Can an expectant mother’s exposure to air pollutants or even extreme temperatures impact her unborn child’s earning potential 30 years later?
Can paid family leave improve workforce attachment for new mothers?
According to Maya Rossin-Slater, economist and an assistant professor of health research and policy at Stanford School of Medicine, the answer to these and other questions is “yes.” She says that research on these topics can provide policy makers with more comprehensive information on the costs and benefits in their decision-making, which is especially important for policies that have disproportionate effects on the less affluent.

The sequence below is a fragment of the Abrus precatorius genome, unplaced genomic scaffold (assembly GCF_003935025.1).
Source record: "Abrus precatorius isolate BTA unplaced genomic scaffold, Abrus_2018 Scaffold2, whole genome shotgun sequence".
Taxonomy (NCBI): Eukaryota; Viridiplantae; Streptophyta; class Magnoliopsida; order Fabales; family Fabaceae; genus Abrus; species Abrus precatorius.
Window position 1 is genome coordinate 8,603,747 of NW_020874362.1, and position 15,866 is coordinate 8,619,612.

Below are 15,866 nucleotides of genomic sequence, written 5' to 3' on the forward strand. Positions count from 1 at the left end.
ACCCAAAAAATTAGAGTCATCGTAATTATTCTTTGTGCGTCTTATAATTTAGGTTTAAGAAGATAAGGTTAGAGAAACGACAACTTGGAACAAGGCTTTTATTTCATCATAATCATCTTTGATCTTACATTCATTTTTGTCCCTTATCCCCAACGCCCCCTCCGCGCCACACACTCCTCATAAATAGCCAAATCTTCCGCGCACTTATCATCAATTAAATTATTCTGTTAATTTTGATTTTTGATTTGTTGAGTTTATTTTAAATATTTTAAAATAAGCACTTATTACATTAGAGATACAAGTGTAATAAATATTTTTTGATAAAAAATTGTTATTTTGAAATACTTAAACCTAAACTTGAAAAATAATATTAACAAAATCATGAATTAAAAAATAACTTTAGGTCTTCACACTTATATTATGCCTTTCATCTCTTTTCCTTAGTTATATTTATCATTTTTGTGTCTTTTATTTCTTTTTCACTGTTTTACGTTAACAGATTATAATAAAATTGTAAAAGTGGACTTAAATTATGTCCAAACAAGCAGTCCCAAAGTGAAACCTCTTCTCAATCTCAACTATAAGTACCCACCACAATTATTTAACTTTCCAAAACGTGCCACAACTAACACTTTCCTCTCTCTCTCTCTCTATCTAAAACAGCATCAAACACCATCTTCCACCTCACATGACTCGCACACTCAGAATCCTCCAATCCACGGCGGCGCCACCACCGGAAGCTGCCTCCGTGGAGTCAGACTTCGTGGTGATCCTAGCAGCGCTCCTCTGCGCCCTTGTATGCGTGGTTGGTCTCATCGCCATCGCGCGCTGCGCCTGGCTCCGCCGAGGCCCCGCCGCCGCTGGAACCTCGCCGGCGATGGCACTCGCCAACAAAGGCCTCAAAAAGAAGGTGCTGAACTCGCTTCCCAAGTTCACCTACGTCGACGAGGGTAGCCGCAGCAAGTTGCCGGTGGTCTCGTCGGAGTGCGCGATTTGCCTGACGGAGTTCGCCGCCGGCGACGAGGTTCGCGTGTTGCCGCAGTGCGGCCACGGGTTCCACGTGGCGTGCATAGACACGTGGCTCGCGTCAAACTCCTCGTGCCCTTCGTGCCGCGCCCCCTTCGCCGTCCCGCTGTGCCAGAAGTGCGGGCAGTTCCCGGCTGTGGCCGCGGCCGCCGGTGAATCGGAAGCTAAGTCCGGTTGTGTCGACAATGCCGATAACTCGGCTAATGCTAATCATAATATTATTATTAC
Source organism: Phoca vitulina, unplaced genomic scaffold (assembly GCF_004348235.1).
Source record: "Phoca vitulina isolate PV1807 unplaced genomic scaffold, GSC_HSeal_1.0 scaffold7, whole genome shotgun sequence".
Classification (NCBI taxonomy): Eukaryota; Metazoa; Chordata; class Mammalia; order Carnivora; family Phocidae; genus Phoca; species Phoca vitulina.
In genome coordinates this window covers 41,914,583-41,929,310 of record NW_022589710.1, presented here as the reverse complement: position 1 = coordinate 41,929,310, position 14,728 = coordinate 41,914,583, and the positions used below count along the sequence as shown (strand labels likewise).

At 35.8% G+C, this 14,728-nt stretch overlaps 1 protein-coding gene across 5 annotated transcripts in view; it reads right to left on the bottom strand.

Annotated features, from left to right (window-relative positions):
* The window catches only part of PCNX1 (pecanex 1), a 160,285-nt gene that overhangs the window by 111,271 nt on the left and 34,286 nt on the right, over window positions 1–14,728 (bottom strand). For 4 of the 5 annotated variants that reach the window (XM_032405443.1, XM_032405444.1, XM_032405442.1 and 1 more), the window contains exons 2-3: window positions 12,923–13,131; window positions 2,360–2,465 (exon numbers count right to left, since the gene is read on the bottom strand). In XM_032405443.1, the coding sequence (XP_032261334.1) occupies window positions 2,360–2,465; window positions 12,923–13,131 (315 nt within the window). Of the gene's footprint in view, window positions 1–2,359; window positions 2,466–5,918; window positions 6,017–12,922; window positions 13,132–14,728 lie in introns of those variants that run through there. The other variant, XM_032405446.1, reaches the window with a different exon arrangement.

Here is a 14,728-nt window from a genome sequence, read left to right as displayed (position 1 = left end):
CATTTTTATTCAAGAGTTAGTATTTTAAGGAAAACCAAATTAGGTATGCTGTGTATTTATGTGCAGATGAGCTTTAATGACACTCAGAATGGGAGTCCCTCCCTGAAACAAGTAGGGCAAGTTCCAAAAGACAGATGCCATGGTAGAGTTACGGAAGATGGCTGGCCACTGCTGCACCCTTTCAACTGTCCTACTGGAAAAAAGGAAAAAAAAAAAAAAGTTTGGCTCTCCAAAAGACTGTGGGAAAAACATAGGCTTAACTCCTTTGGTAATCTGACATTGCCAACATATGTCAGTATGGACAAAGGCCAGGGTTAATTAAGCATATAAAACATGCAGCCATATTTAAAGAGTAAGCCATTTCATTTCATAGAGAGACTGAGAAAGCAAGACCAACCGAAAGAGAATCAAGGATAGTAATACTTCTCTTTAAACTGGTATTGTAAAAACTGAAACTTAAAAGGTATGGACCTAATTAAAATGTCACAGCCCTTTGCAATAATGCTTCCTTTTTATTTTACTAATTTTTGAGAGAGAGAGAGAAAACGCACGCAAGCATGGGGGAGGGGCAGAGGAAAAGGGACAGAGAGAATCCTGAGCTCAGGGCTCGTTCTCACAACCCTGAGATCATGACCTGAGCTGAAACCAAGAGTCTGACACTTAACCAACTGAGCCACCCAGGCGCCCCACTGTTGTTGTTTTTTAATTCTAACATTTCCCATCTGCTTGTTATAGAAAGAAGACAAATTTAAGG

Rossin-Slater says, for instance, that just 14% of Americans have access to paid family leave from their employers and the numbers grow starker the further down the economic ladder a new parent happens to be. The consequences are hurting not just future generations of Americans, but also American businesses, she says.